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Posted on 8 December 2017 at 20:56 GMT

Birmingham striking bin workers and supporters rally, 17.9.17, photo Dave Nellist

Birmingham striking bin workers and supporters rally, 17.9.17, photo Dave Nellist   (Click to enlarge)

Local government pay: fight for the 5% claim, fully funded

Glenn Kelly

Over a million council and school workers have been waiting to see if there would be any relief from their constant falling living standards as they have watched their pay fall by 21% in real terms since 2010.

After a decade of little or no pay awards and the unions not delivering more, it is entirely understandable that there will be union members who will think that the 2% now being offered is ok.

But the brutal truth is that it is in reality yet another pay cut and one that can't be recommended.

Last June Unison, Unite and the GMB submitted a claim for 5% for all (England, Wales and Northern Ireland) with the promise that they would fight to smash the pay cap.

After the general election result the government came under increasing pressure to break the pay cap across the public sector and even the local government employers were supporting the claim for higher pay.

Last week (5th December) the local government employers announced their pay offer to the unions, breaking the 1% pay cap.

All workers earning over 10.27 an hour are being offered a 2% rise this year and 2% next year. However this is just 20p an hour increase at the bottom of the grades, before tax and national insurance deductions.

School funding cuts lobby, London, 24 October, photo Nick Chaffey

School funding cuts lobby, London, 24 October, photo Nick Chaffey   (Click to enlarge)

With the RPI inflation rate currently running at 4%, once again workers are being asked to take another year of pay cuts and this offer will do nothing to make up for the thousands of pounds lost in a decade or more of pay cuts.

For those local authority workers who have been privatised or shipped off to the voluntary sector or academies, they may not even benefit from this pitiful rise.

The offer is being praised by the Labour leader in the Local Government Association (and by some trade union leaders) because there will be pay rises of up to 16% over two years for the very lowest paid.

In fact only 3,485 workers would benefit from this level of increase of 72p an hour next year. While this is obviously to be welcomed, what they fail to mention however, is that the real reason why they have had to increase the rate of those earning as little as 7.78 an hour by more than the 2% offer is because the pay of the lowest paid council workers has fallen so far that local government employers were in danger of falling foul of the Tories' own legal Living Wage figure of 9 per hour that must be introduced by 2020.

As if the deal wasn't bad enough, there is no additional funding being offered to fund it. It is estimated to put 5.8% on the pay bill over the next two years.

Without extra funding it is not an exaggeration to say that we could see councils and schools giving pay rises on a Monday only to hand out redundancy notices on a Friday to pay for them.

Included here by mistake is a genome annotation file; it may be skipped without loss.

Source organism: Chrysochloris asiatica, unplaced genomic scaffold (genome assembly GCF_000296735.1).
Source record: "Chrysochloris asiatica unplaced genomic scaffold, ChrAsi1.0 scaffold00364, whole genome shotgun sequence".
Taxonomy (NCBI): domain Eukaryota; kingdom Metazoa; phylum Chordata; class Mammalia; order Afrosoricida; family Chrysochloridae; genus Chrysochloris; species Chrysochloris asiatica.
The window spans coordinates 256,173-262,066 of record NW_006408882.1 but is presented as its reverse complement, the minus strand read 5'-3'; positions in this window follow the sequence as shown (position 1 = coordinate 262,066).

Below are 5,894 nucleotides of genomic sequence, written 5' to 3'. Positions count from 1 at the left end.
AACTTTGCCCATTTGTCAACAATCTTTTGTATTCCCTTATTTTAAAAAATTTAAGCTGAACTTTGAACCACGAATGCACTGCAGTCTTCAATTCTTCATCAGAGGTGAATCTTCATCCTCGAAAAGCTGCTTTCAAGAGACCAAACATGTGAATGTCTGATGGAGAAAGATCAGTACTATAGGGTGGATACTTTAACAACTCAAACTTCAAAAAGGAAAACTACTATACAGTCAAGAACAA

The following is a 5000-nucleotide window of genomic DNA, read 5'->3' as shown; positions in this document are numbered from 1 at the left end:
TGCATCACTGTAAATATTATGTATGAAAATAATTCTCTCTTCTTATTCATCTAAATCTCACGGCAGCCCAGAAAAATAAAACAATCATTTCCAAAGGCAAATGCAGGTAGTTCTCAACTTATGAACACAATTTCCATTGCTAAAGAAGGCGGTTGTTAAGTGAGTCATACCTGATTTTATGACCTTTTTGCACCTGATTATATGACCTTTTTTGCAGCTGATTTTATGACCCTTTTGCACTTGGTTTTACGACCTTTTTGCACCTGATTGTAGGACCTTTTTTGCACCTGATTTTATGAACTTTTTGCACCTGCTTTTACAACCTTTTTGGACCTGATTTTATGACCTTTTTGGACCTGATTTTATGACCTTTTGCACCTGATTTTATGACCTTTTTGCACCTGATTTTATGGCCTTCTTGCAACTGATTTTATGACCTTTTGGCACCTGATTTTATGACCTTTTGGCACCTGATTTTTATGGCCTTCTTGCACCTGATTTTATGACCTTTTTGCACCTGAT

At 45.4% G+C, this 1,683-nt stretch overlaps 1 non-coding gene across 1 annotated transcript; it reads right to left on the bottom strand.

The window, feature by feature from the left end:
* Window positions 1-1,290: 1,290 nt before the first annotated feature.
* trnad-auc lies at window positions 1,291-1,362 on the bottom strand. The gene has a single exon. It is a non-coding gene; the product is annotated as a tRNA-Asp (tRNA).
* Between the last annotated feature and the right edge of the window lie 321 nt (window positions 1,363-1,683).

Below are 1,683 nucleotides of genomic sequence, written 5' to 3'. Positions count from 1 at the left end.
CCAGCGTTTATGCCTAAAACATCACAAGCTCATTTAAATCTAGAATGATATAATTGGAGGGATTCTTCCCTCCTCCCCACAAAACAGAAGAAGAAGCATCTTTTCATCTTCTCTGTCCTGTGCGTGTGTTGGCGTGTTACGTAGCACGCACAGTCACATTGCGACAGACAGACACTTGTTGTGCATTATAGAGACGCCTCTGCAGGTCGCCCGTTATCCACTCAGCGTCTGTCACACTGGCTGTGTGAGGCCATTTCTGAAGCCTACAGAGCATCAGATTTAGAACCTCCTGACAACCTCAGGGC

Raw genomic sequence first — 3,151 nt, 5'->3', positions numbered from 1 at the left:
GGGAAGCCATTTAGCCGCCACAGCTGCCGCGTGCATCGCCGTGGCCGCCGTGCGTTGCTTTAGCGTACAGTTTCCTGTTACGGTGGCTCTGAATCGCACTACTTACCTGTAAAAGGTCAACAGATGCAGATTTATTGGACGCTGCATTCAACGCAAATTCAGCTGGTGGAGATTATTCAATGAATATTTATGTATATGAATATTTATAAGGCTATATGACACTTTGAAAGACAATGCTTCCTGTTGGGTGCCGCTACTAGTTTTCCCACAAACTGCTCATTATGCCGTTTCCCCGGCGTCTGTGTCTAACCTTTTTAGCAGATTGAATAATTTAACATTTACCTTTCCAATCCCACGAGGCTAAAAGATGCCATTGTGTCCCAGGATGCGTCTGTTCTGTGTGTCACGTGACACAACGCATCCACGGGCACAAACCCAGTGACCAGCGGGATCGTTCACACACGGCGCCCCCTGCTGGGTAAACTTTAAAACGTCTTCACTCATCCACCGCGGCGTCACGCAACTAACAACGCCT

Heather Wakefield, the head of Unison in local government, said: "The government must now come up with the cash to fund local government properly so councils have the money to give their staff a wage increase that doesn't put more services or jobs at risk."

The question many Unison members will ask is: what is the union strategy to force the government to fund even this pitiful offer, let alone fight for the full claim?

photo Paul Mattsson

photo Paul Mattsson   (Click to enlarge)

The national local government Labour Party leader, Councillor Nick Forbes, was called "a hypocrite" by his own local union leaders in Newcastle when he said: "We unreservedly welcome the local government employers' decision to recognise the hardship faced by council workers in recent years, to offer 2% for the next two years".

That is because Newcastle council, where he is the council leader, has only budgeted for a 1% increase in staff salaries for 2018, and its Director of Resources made a point of briefing staff that any increase beyond 1% would put an extra 2 million on the council's staffing budget and would have to be paid for elsewhere.

The unions are considering their response to the offer. Already there is talk of accepting it and just campaigning for the government to fund it.

Socialist Party members in Unison and Unite have been arguing that the local government unions should join with the PCS civil servants' union and start a real fight for the full claim, fully funded, by beginning national consultative ballots; and for the TUC to bring forward the national demonstration it has called for 12th May.

PCS has correctly used its consultative ballot result to call for the public sector unions to come together as they did in 2011 on pensions, and coordinate strike ballots.

But it rightly will also continue to prepare its own members to ensure that they are ready if and when it is necessary to move to a statutory industrial action ballot.

Members and activists of unions in local government and the NHS must link up with those in PCS to ensure that some union leaders do not stop the public sector pay battle before it has even begun.


This version of this article was first posted on the Socialist Party website on 8 December 2017 and may vary slightly from the version subsequently printed in The Socialist.

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